AUDIE CORNISH, HOST:
While most of the presidential field is in Iowa today, Ohio Governor John Kasich is still in New Hampshire. The Republican candidate has held more town hall meetings in the state than any other. Today marks the 80th. Here he is at an earlier event in the small town of New Boston.
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JOHN KASICH: I really, really, really would like your vote, OK? I mean, I hope you'll think about it seriously 'cause I'd like to go on with this message, and if I get snuffed out in New Hampshire, it's ball game over.
CORNISH: NPR's Asma Khalid has been following the Ohio governor and joins us now from New Hampshire. Welcome, Asma.
ASMA KHALID, BYLINE: Hi, Audie.
CORNISH: All right, Asma, you've been to some of these town halls. What are they like?
KHALID: Well, Audie, they're small. They're really intimate, and, you know, sometimes they're held at a tavern or a VFW hall. And at some of these events, the governor is sandwiched between an American flag and a national debt clock for dramatic effect, that, you know, it keeps going up as he's talking. And Kasich doesn't really give a long stump speech. He talks for roughly 15 or 20 minutes. You know, he tells voters about what's on his mind, and then he quickly opens up the room to questions. And what I've seen, Audie, is that he's appealing to an ideological spectrum - independents, Democrats and Republicans. There was one woman, Christy Belvin, that I met earlier this morning, and here's what she likes about Kasich.
CHRISTY BELVIN: He's willing to make compromise with other people in order to get things accomplished. I'm just tired of the extreme-right and the extreme-left running the agenda.
KHALID: And even among people who told me that they're still uncommitted, they told me that they like that Kasich is reasonable, pragmatic and moderate.
CORNISH: We heard the Ohio governor's worrying out loud there about getting snuffed out in New Hampshire, saying the ball game would be over. What is the campaign hoping happens in New Hampshire?
KHALID: I think the goal is really just a decent second-place finish. He essentially has to beat out Jeb Bush, Chris Christie and Marco Rubio. I spoke with his chief strategist earlier today who was careful to remind me that there are different ways to win New Hampshire without actually coming in first place. So if the Ohio governor does better than expected here, he could gather more establishment support around him.
CORNISH: But is there a sense that all of this time that he's spending there is paying off?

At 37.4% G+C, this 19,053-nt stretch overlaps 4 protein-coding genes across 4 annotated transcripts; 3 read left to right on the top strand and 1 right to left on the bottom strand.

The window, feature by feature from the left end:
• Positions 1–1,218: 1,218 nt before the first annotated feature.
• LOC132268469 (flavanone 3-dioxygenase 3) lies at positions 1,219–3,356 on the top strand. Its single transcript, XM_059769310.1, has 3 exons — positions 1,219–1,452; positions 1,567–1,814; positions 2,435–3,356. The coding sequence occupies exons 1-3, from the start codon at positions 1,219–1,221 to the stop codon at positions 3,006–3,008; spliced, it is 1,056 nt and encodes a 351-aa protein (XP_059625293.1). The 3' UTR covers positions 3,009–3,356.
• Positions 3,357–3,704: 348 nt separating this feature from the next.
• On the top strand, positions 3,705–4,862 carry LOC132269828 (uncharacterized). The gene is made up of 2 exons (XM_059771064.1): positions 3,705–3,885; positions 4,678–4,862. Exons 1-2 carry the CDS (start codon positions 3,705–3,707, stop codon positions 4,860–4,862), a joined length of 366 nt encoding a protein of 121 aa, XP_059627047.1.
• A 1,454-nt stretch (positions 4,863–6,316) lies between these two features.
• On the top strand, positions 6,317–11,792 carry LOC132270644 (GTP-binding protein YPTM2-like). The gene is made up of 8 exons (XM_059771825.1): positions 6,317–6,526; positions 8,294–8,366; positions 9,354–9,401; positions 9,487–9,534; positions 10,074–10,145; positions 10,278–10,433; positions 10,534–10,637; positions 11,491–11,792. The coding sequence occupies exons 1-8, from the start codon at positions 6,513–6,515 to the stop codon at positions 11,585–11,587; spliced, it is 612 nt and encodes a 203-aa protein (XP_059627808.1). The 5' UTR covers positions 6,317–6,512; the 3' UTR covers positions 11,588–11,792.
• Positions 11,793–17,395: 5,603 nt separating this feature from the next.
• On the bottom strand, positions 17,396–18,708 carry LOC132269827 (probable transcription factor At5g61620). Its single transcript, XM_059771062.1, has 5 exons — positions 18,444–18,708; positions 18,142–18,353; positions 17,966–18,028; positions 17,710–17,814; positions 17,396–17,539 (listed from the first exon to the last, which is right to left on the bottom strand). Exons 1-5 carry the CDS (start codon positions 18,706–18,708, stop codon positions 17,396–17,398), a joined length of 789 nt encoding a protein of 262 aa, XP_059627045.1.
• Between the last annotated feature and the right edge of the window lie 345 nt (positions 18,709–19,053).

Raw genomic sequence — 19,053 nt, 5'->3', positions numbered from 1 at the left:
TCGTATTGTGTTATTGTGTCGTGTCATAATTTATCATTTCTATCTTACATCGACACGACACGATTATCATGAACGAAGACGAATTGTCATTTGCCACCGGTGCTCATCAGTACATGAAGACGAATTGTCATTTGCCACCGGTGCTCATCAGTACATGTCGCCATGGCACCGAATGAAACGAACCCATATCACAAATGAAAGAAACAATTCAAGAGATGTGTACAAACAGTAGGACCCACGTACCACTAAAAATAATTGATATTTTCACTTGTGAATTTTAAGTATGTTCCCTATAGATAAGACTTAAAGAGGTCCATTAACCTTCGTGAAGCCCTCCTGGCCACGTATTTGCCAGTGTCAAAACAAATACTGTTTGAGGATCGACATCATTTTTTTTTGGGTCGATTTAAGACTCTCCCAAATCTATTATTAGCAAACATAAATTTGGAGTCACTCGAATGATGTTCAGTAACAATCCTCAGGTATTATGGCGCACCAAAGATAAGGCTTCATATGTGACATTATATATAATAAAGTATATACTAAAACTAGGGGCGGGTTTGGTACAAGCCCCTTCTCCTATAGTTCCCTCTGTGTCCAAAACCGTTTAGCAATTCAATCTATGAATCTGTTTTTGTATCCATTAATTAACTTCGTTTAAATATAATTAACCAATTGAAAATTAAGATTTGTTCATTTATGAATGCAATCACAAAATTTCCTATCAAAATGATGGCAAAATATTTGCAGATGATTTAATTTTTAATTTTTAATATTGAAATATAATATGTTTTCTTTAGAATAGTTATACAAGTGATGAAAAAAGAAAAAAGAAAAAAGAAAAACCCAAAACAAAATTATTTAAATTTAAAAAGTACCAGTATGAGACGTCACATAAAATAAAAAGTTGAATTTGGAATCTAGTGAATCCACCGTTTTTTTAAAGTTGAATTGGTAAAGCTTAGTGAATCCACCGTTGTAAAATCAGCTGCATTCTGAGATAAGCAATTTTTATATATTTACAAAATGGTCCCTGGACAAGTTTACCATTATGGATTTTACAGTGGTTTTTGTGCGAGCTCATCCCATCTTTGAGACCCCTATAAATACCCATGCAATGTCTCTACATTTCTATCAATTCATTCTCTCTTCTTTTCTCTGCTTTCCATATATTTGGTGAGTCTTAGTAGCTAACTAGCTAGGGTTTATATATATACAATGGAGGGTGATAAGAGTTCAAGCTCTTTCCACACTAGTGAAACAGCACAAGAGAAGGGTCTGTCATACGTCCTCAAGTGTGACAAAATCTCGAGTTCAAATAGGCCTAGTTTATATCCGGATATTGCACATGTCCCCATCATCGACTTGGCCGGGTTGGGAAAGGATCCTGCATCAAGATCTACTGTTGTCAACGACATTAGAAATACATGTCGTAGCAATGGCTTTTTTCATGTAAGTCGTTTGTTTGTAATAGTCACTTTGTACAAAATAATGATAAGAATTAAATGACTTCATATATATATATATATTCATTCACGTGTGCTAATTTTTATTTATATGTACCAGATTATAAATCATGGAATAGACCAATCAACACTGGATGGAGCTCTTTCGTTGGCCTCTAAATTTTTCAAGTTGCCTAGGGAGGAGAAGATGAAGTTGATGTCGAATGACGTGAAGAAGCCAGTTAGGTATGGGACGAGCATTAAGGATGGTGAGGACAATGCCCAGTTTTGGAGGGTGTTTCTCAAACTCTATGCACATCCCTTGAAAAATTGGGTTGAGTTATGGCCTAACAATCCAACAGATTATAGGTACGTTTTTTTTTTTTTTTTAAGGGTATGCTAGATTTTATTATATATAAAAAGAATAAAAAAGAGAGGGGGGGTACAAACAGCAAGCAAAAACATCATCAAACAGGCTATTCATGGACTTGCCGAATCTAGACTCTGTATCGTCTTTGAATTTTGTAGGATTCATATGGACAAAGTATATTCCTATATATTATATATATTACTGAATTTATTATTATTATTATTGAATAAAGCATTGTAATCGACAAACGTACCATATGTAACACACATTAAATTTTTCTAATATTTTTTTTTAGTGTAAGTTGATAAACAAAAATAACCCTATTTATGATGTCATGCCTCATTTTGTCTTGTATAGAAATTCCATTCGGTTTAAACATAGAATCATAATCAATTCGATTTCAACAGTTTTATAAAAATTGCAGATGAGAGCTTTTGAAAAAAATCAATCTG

KHALID: Well, Audie, he has had a microsurge - you know, if you could call it that - in recent days. Today, the Concord Monitor endorsed him, and yesterday, The Boston Globe, which, you know, is a widely read paper in this region, also endorsed him. And Kasich also has some key power players in New Hampshire politics who've lined up behind him, you know, folks who helped Mitt Romney and John McCain win the state.
But, you know, that is to say that this is a year where traditional politics aren't really trending, so, you know, it's unclear what that'll actually mean. That being said, both Kasich and his super PAC are also spending lots of money here. The governor is planning to have more than a hundred town halls here. And so even if he does finish in second place in New Hampshire, I think the big question is does he have legitimate staying power.
CORNISH: You mention traditional politics not exactly trending. I mean, Kasich is trying to get his voice heard in a campaign season that's been dominated by one guy, right?
KHALID: (Laughter) That's right. I mean, Donald Trump has been leading essentially every poll here in New Hampshire since July. And what's important to know about New Hampshire is that, you know, it's not Iowa. It is a primary where undeclared voters - those are people who are independent, who identify that way - can choose a Republican or Democratic ballot on primary day. And to be honest, Kasich is not the only candidate who's been spending time in New Hampshire this week when the focus is on Iowa. Both New Jersey Governor Chris Christie and Donald Trump have been here this week, too.
CORNISH: That's NPR's Asma Khalid in New Hampshire. Asma, thanks so much.
KHALID: My pleasure, Audie. Transcript provided by NPR, Copyright NPR.